The defense minister admitted in a commentary published in Aftenposten last month that it’s difficult to balance the needs for openness and security: “We must keep the (intelligence service’s) operations confidential, at the same time the public must have confidence that they’re operating within the framework they’ve been given, and that there’s democratic control over the operations.”
It’s that “confidence” that’s now wearing very thin. There’s little doubt that E-tjenesten messed up badly in the Frode Berg case. Berg has received cash compensation for his ordeal and was granted a meeting last week with Bakke-Jensen, but not even he or his lawyer have been allowed to see EOS’ report. Only after Parliament demanded to see the report were members of a special committee formed to deal with the issue allowed to read it. A closed hearing with both Bakke-Jensen and Foreign Minister Søreide was held last week.
Berg himself thus hasn’t been allowed to read for himself what EOS thought about E-tjenesten’s recruitment that led to his imprisonment in Russia. He wasn’t “cleared” for such information, claims the ministry.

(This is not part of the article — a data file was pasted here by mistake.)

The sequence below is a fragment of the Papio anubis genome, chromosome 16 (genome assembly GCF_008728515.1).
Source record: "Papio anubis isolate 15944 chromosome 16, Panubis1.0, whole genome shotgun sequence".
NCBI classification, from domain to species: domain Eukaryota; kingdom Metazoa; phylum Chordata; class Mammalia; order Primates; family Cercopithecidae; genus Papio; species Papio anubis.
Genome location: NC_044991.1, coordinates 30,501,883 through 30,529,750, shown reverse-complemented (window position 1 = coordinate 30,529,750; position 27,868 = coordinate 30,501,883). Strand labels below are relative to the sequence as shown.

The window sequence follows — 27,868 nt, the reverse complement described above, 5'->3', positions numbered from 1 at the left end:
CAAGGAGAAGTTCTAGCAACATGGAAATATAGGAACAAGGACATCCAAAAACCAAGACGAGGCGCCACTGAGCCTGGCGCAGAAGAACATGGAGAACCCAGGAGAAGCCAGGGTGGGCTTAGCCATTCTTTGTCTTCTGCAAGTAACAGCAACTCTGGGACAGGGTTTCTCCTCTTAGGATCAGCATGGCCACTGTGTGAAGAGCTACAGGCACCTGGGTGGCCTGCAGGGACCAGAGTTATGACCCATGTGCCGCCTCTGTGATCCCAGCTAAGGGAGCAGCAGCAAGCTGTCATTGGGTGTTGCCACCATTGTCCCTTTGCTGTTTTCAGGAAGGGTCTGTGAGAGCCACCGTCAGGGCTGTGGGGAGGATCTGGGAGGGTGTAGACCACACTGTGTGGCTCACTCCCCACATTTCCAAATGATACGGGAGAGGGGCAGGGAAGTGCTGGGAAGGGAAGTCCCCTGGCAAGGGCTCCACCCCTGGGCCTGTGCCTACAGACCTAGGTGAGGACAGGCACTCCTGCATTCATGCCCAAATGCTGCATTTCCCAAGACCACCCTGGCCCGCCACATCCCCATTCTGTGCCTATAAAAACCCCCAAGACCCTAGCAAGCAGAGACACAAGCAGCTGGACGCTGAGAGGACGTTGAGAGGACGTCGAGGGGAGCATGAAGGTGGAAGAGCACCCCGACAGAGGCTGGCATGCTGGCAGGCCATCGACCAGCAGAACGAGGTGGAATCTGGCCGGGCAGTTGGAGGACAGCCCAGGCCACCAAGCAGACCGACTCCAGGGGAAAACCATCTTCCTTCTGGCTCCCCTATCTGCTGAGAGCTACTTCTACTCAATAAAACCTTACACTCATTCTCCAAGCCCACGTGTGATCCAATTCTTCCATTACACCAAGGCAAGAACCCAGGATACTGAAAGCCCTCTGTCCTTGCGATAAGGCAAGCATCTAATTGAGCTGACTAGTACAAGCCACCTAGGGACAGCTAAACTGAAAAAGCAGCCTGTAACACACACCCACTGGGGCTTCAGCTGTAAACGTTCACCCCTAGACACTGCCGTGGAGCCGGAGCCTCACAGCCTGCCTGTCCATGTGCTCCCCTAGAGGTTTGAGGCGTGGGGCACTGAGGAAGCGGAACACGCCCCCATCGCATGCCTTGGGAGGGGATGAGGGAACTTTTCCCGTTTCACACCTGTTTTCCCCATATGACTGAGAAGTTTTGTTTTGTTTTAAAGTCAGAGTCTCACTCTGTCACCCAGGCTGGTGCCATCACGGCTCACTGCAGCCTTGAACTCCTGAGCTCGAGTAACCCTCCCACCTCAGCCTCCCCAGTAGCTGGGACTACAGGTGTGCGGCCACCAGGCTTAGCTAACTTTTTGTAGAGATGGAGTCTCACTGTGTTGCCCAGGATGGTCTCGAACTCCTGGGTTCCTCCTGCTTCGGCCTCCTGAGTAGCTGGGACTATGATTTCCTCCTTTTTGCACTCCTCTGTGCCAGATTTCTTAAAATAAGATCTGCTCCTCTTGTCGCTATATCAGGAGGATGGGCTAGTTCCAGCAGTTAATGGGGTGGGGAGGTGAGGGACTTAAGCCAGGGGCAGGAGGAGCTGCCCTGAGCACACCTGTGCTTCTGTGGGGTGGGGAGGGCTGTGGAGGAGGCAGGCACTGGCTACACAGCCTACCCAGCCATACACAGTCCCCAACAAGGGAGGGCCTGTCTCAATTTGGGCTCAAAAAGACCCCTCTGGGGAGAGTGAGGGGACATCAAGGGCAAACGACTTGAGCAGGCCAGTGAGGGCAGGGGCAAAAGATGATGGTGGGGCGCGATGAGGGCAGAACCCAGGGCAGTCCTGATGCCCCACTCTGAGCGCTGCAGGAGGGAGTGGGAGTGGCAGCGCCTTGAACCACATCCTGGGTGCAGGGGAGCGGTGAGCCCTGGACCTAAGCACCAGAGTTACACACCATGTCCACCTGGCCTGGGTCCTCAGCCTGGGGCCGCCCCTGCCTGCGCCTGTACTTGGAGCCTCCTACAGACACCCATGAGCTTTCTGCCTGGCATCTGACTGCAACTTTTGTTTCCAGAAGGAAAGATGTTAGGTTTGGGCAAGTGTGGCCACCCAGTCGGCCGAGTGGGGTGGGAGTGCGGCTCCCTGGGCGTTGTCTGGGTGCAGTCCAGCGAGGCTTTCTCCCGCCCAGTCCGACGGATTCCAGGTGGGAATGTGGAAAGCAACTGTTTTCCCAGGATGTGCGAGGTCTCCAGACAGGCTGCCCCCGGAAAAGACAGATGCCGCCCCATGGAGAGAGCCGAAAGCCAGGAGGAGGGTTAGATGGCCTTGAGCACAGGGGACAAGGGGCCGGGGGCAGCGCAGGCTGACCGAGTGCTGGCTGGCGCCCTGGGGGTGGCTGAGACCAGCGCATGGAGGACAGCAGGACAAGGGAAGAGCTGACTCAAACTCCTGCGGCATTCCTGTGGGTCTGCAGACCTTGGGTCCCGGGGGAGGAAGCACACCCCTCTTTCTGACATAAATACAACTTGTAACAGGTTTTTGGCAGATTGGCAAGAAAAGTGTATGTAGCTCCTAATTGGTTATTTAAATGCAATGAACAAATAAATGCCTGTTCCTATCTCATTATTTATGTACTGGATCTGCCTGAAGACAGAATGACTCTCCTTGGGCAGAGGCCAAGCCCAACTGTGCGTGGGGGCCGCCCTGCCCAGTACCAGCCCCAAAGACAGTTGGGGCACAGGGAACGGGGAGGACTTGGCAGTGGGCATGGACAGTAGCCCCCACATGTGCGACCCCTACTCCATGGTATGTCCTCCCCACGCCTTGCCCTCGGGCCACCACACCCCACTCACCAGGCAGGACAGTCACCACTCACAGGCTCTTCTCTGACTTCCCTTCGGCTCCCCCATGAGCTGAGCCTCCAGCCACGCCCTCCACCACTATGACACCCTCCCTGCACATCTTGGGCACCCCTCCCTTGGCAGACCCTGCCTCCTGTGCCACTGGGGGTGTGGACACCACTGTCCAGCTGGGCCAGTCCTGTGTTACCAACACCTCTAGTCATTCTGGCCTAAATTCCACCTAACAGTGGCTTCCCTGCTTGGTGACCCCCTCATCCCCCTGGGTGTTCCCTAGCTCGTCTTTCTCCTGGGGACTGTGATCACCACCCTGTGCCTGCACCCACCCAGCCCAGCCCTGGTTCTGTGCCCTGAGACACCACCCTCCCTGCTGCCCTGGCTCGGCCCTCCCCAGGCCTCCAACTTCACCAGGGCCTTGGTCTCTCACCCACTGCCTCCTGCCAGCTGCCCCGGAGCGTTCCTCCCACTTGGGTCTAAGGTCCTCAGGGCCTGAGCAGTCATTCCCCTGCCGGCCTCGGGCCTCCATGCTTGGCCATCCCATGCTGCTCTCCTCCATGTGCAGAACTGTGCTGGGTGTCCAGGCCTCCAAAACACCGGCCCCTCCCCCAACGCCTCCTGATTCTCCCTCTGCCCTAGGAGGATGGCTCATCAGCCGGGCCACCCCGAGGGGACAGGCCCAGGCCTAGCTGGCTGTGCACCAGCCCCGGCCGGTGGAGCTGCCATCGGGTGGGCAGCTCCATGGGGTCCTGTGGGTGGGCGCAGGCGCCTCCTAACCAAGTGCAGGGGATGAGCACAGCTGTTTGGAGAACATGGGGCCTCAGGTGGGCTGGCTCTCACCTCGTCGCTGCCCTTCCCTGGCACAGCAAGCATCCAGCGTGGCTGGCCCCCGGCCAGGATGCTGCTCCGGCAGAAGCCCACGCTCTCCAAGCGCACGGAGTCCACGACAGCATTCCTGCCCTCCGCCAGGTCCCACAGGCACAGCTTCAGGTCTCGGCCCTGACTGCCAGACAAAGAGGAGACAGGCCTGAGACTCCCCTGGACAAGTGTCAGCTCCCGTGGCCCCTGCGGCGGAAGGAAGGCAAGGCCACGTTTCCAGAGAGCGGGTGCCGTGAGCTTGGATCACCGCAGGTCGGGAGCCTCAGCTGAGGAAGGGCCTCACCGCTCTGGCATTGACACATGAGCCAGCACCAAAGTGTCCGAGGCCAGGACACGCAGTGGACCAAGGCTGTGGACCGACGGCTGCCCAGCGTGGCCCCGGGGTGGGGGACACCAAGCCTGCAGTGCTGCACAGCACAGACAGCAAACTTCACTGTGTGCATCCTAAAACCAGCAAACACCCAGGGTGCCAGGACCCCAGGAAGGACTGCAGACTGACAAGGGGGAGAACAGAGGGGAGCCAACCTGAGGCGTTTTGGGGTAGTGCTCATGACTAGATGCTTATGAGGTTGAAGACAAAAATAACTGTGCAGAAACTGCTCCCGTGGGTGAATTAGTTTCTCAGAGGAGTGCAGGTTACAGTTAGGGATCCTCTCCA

Progress Party backs government’s secrecy
NRK reported that EOS thinks responsibility for the Frode Berg scandal lies first and foremost with those who led E-tjenesten at the time, but that his type of assignment must have been anchored all the way up to the political leadership of the ministry, implicating both Bakke-Jensen and Søreide. It’s ultimately up to a majority in Parliament to decide whether EOS’ report should be made public, and now Bakke-Jensen and the rest of the government seem likely to win support from their former partner, the conservative Progress Party.
“We have discussed this … and we’ll vote against release of the report,” Solveig Horne, the Progress Party’s representative on the Parliament’s disciplinary committee told NRK this week. She claimed it would, in principle, be “unfortunate” for Parliament to overrule both E-tjenesten and the defense ministry.
That has left Frode Berg’s attorney, Brynjulf Risnes, wondering what the government is trying to hide. “It suddenly looks as though all the government parties plus the Progress Party are in favour of the secrecy,” Risnes wrote on social media this week. “Who or what are they hiding here?”